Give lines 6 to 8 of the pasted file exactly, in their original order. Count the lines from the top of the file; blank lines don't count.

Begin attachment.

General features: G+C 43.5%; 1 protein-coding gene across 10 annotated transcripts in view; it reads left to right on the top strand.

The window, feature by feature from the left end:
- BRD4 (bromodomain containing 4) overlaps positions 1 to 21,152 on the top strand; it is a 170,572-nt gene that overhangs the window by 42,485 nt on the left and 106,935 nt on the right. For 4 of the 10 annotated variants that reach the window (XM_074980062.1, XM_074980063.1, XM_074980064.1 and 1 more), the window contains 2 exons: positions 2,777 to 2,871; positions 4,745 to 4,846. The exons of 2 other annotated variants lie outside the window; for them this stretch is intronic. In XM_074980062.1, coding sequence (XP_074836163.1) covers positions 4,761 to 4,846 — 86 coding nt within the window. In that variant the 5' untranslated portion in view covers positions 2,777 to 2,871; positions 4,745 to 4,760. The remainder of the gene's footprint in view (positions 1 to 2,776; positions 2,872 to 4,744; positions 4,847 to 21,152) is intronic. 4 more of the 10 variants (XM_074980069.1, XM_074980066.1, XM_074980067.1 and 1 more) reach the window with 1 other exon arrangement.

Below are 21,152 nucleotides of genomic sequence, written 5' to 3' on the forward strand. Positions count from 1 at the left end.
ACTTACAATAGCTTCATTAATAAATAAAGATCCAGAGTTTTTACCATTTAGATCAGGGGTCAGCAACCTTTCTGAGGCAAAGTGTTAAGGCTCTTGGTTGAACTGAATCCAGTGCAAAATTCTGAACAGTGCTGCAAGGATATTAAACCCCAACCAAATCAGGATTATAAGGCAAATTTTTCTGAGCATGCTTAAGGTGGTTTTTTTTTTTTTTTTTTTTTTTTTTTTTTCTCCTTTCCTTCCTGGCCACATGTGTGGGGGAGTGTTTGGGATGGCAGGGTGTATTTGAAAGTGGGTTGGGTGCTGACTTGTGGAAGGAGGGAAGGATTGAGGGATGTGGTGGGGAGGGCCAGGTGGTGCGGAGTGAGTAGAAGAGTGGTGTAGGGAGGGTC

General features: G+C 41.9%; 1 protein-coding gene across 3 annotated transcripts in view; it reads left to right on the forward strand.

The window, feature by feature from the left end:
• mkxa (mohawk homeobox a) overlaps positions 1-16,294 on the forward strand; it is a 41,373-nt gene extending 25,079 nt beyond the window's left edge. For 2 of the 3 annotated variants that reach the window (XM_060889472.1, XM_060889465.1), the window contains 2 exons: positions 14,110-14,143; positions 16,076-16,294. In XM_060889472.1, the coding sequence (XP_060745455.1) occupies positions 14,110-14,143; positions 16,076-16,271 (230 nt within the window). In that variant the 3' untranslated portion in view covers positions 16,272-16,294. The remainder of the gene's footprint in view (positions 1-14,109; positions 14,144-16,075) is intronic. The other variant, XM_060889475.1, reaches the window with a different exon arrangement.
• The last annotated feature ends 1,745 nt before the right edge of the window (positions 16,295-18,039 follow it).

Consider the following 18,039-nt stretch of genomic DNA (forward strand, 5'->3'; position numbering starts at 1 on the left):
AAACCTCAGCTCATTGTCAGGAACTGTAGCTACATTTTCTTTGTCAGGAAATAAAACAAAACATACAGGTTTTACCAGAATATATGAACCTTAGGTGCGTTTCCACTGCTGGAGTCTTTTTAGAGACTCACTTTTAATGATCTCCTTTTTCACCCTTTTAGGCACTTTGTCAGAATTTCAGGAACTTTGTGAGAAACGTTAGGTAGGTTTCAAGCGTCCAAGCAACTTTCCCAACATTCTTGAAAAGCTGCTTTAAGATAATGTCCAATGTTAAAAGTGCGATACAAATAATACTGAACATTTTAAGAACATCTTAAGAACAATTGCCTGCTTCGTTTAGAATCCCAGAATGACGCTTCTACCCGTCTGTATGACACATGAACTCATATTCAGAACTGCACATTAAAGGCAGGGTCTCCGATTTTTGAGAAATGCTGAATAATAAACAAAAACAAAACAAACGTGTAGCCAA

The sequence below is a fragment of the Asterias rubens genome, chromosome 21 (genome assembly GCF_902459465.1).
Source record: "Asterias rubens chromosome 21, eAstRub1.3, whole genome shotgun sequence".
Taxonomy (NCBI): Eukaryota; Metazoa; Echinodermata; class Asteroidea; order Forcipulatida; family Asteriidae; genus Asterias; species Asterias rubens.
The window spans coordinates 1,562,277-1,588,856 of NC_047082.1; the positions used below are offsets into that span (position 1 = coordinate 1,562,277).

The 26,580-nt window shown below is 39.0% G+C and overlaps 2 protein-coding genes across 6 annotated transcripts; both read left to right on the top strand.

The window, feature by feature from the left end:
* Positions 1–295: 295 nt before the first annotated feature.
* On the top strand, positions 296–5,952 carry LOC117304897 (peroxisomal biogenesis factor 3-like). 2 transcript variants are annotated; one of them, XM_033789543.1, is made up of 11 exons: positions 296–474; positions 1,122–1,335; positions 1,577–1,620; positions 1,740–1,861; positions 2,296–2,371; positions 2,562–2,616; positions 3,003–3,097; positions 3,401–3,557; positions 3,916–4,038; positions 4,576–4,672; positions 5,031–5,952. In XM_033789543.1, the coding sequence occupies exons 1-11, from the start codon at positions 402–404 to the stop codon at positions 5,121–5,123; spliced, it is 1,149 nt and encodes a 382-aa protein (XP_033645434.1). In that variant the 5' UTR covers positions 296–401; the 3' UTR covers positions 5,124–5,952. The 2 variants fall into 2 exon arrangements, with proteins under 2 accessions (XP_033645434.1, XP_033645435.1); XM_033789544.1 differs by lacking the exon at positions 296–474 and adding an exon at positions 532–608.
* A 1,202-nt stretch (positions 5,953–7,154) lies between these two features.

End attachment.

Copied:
General features: G+C 41.9%; 1 protein-coding gene across 3 annotated transcripts in view; it reads left to right on the forward strand.

The window, feature by feature from the left end:
• mkxa (mohawk homeobox a) overlaps positions 1-16,294 on the forward strand; it is a 41,373-nt gene extending 25,079 nt beyond the window's left edge. For 2 of the 3 annotated variants that reach the window (XM_060889472.1, XM_060889465.1), the window contains 2 exons: positions 14,110-14,143; positions 16,076-16,294. In XM_060889472.1, the coding sequence (XP_060745455.1) occupies positions 14,110-14,143; positions 16,076-16,271 (230 nt within the window). In that variant the 3' untranslated portion in view covers positions 16,272-16,294. The remainder of the gene's footprint in view (positions 1-14,109; positions 14,144-16,075) is intronic. The other variant, XM_060889475.1, reaches the window with a different exon arrangement.